Sudan extends airspace closure until mid-August as fighting continues

AFP , Ahram Online , Monday 31 Jul 2023

The Sudanese civil aviation authority has extended the closure of Sudan's airspace until 15 August, with the exception of humanitarian aid and evacuation flights, Khartoum International Airport announced on Monday.

Freight trucks are parked in Hasahisa city in al-Jazirah state on July 22, 2023, as road transport is drastically reduced in war-torn Sudan. AFP


Since mid-April, when conflict broke out between Sudan's army and the paramilitary Rapid Support Forces, regular traffic has been prohibited from using Sudanese airspace.

Khartoum International Airport has been making exceptions for humanitarian and evacuation flights, subject to the right permits being obtained by relevant authorities.


Residents stated on Sunday that in the midst of clashes between rival generals' forces in the western Darfur region, Sudan's paramilitary personnel instructed civilians to evacuate their homes in the southern part of the capital.

"Members of the Rapid Support Forces (RSF) told me I had 24 hours to leave the area," Khartoum resident Fawzy Radwan told AFP.


Residents reported on Sunday that hundreds of individuals were being forced to leave Jabra, a neighborhoud in southern Khartoum.

The army artillery corps and an RSF base used by Daglo are located in Jabra and the nearby area of Sahafa.

"They told us this is a military zone now and they don't want civilians around," resident Nasser Hussein told AFP.

Since the conflict began on 15 April, the RSF has faced accusations of widespread looting and forcibly evicting individuals from their homes.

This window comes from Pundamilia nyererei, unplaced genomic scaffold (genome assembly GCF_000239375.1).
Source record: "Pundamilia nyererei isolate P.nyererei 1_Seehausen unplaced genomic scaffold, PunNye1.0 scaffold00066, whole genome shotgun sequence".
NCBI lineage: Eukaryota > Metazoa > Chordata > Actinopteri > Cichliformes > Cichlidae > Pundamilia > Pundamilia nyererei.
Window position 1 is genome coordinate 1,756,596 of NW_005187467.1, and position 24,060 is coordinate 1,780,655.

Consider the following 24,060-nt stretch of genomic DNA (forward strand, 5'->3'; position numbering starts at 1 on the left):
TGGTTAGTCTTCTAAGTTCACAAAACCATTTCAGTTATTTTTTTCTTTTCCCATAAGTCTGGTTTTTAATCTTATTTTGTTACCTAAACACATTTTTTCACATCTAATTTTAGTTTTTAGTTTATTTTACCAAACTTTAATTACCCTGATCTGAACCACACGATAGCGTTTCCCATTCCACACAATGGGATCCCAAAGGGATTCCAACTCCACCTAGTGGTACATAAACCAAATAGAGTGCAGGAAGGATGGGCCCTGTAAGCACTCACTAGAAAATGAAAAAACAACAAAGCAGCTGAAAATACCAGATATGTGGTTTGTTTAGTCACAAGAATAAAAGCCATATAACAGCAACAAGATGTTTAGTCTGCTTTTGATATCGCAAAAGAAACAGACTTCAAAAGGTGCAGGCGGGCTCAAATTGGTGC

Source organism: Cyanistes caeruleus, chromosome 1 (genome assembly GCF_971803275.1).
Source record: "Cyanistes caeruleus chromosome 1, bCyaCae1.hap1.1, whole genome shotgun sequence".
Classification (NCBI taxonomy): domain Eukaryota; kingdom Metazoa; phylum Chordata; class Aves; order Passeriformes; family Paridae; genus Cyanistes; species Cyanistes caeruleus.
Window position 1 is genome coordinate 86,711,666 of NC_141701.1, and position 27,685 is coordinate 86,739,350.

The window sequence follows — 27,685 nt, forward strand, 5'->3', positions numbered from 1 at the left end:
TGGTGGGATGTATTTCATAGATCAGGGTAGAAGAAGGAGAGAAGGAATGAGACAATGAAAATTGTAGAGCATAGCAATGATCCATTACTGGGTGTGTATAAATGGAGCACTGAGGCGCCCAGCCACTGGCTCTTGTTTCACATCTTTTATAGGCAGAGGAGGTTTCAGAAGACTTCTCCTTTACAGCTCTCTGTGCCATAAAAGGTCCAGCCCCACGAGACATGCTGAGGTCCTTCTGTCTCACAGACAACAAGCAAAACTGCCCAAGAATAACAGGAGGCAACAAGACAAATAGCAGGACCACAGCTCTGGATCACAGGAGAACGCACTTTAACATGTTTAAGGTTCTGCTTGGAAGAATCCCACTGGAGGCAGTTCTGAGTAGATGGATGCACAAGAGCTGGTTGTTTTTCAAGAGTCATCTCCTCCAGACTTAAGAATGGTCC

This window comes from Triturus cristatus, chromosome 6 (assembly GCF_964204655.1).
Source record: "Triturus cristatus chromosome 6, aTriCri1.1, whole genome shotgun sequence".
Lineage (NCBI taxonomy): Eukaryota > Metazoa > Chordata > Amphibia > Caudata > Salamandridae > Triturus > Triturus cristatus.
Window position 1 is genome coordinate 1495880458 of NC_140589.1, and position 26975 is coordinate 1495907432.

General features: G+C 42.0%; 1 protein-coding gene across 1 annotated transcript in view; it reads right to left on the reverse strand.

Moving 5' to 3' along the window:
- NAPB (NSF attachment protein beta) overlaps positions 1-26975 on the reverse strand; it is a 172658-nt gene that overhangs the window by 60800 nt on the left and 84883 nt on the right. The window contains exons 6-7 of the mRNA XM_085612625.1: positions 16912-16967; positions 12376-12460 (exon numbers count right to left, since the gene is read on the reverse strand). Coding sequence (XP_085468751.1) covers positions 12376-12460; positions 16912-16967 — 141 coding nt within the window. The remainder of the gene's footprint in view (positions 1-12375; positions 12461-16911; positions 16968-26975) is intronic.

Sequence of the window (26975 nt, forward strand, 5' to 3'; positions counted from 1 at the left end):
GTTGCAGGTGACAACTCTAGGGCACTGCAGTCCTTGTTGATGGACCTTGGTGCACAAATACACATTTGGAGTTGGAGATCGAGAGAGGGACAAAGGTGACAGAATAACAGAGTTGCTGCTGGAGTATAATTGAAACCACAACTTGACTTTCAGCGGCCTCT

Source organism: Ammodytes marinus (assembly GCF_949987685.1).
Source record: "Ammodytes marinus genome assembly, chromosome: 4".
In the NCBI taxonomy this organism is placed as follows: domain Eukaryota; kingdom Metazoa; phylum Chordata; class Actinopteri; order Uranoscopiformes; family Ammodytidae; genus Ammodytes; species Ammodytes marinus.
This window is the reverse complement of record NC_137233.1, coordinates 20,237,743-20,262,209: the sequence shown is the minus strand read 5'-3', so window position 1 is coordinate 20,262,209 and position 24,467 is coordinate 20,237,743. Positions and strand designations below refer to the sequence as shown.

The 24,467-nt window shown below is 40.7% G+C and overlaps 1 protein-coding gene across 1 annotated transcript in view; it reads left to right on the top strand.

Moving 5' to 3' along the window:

The war between army chief Abdel Fattah al-Burhan and his former deputy, RSF commander Mohamed Hamdan Daglo, has killed at least 3,900 people, according to a conservative estimate, and displaced some 3.5 million.

Much of the fighting has occurred in densely populated neighbourhoods of Khartoum, pushing 1.7 million residents to flee and forcing the millions who remain to shelter from the crossfire in their homes, rationing water and electricity.

The International Criminal Court has initiated a new investigation into allegations of war crimes in the conflict-ridden region of Darfur, where some of the most severe violence has occurred alongside Khartoum.

Witnesses reported that on Sunday, fighting in Nyala-which is both the capital of South Darfur state and Sudan's second-largest city-caused bombs to rain down on residential areas.

In the Central Darfur state capital Zalingei, the army "killed 16 rebels and captured 14, including an officer," a military source told AFP on Sunday, requesting anonymity as they were not authorised to speak to the media.

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